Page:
Write down everything you can remember. You can use bullet points or write down highlights first if that’s easier, then go back and fill in the details.

Once you get into the habit of recording your dreams, you’ll find that remembering things gets easier.

Include your feelings as well. Did you wake up angry or sad? Did something in the dream make you happy? Did you go somewhere scary or run into someone you were glad to see? Emotions can be powerful hints to the meaning of a dream.

Some people name their dreams, which helps them summarize their thoughts and feelings. I’ve never titled mine, but it’s an option and would probably make it easier to find in your log.

If you’re more comfortable with drawing, then do some quick sketches to capture¬† images from your dreams.

Use colors to signify different emotions or themes in your dream log. Maybe blue for sad or red for angry? You’ll need to come up with a key to remind yourself which color equals what.

If you had more than one dream during the night, focus on the most vivid and powerful one to write down.

Be sure to take your journal with you when travelling, as your dreams won’t stop just because you’re not at home.

Prompts

If you’re not sure how to start your dream log, some prompts might help:

-location of dream
-your feelings and emotions
-people who were with you, what were they doing
-weather, is it the same or does it change?
-activities; what were you doing? what were others doing?
-dream symbols, things that reoccur in your dreams
-feelings the dream evoked
-how do you feel NOW about the dream as you’re recording it?

These prompts from Kenzie at HelloNeverland.com should help get you started! (sad to say that it looks like Kenzie has shut the blog down)

Templates to Inspire You

Still not sure how to record your dreams? Here are a few templates to inspire you:

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This simple yet effective dream log from Tiny Ray of Sunshine would be a good place to start. A short synopsis of the dream, possible themes, and a quick interpretation.

 

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This cute dream log from Emma at @entropyemma is for those who are a little more artistic.¬† You’d have to draw the bed out beforehand, but add the speech bubbles as you record your dreams. Clever was to log your dreams!

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This dream log found on @diaryjournalbook is more my speed. A short synopsis for each dream, then doodling a cloud around each entry. Cute and easy!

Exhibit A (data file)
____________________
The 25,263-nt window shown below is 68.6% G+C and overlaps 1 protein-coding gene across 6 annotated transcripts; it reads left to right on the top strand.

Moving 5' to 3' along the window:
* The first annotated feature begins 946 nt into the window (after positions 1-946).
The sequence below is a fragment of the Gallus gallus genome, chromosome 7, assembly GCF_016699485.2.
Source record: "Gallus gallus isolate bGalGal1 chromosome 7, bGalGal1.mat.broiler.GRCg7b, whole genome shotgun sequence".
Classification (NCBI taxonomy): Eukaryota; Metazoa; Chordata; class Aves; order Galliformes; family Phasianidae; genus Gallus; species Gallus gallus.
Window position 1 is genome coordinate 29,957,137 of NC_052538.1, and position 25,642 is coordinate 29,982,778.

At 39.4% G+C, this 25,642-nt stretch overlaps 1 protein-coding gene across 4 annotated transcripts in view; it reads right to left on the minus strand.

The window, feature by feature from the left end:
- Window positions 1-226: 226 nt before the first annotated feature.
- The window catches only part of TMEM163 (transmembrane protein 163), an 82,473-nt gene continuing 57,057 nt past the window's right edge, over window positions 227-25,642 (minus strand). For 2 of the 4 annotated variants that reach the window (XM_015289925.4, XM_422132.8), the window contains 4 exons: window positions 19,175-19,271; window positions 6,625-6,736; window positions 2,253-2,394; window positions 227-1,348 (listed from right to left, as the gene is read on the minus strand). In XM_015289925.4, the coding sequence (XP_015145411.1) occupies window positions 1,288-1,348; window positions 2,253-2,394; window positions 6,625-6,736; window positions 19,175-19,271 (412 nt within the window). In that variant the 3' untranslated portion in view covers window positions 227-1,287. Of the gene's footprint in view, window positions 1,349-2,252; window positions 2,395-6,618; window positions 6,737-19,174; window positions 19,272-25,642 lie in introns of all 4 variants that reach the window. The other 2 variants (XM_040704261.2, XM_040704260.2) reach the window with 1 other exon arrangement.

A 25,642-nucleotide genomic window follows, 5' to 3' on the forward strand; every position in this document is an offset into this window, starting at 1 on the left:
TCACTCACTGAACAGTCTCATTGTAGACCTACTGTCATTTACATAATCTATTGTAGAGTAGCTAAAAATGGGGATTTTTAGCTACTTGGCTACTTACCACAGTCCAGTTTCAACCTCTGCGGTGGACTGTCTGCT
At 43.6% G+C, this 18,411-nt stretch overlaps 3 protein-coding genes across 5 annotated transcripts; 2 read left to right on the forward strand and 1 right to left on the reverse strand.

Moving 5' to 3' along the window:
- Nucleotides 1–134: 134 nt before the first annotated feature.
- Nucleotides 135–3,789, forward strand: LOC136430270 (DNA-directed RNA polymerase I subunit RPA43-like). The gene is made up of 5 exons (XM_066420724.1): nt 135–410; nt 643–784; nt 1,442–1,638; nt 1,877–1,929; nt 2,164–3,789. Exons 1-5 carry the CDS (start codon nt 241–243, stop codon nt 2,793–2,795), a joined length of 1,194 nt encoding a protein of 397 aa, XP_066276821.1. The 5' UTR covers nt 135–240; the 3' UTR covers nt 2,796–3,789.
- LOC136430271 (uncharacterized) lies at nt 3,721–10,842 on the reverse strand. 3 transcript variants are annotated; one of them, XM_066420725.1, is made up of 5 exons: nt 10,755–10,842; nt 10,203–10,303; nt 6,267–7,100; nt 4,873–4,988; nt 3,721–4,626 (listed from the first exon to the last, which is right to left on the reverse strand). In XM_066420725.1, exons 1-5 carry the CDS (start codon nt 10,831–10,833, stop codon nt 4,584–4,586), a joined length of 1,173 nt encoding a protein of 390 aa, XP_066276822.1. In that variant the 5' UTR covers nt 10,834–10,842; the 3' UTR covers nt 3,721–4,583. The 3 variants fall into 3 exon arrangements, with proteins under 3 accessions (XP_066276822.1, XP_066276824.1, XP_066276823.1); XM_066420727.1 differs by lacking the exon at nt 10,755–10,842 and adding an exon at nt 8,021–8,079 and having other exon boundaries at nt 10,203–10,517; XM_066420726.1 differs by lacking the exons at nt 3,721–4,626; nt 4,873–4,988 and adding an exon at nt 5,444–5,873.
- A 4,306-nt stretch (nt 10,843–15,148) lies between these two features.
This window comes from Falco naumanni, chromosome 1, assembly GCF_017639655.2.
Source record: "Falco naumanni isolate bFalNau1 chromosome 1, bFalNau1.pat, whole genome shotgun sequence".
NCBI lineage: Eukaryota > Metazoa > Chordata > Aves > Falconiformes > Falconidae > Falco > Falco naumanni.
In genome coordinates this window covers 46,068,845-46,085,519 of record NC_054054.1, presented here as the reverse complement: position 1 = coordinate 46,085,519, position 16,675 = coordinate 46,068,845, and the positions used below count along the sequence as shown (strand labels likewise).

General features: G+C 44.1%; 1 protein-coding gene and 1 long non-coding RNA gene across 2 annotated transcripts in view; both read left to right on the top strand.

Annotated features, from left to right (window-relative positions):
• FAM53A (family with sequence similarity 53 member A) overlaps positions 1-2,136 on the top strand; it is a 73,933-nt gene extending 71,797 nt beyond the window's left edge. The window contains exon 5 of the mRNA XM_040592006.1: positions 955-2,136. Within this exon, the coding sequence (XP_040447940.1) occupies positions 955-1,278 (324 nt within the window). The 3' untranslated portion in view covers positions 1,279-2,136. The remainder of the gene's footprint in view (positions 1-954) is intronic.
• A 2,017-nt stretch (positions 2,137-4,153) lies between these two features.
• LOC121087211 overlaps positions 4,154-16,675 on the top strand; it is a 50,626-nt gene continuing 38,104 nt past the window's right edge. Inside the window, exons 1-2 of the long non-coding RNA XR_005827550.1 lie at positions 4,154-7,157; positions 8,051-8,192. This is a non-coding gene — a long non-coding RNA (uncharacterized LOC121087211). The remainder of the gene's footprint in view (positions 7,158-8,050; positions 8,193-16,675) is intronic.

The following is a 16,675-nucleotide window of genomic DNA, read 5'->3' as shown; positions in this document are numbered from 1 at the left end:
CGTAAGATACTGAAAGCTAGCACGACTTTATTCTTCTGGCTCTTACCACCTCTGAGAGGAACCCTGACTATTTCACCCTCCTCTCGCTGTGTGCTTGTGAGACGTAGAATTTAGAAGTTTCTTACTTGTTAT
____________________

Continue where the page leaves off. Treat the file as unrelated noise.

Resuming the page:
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Love this dream diary found via My Inner Creative! This looks like a title page for a dream log as there’s not much room to record any dreams. I like the Salvador Dali quote: When we are asleep in this world, we are awake in another.

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This example from @kathrynzbrzezny is freestyle, without really following a template. It looks more like a regular journal page, but with doodles to break up the writing.

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Emma at @emmabeathe has another good looking freestyle dream log. Some of her entries are short while others are more detailed. I like the little dashed boxes she’s put the short synopses inside.

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This dream log by @mentalhealth4mommy is a cute but simple template that anyone could do. A really short synopsis followed by an equally short interpretation, all enclosed in a little cloud. Love the moon drawing!

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This combination dream log and sleep tracker by @studysoignee would make a great spread in anyone’s bullet journal! There doesn’t seem to be enough room to log nightly dreams, but would work if you’re only doing highlights.

 

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This sketch in a dream log by @obsoletefuture is a good example of including drawings with your descriptions. This was an involved dream so they put a small sketch at the bottom to illustrate a point.

 

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I’m not sure what this dream log entry by @daselva2018 says but it must have been some dream! Beautiful example of a talented artist adding drawings to their dream log.

Time to start your Dream Log!

So now you know how to start a dream log and some of the benefits. A few prompts and templates of bullet journal dream logs to help get you started, so all you need now is to sleep, perchance to dream.

Curious how else you can use your blank journals? Check out 30 Uses For a Blank Journal!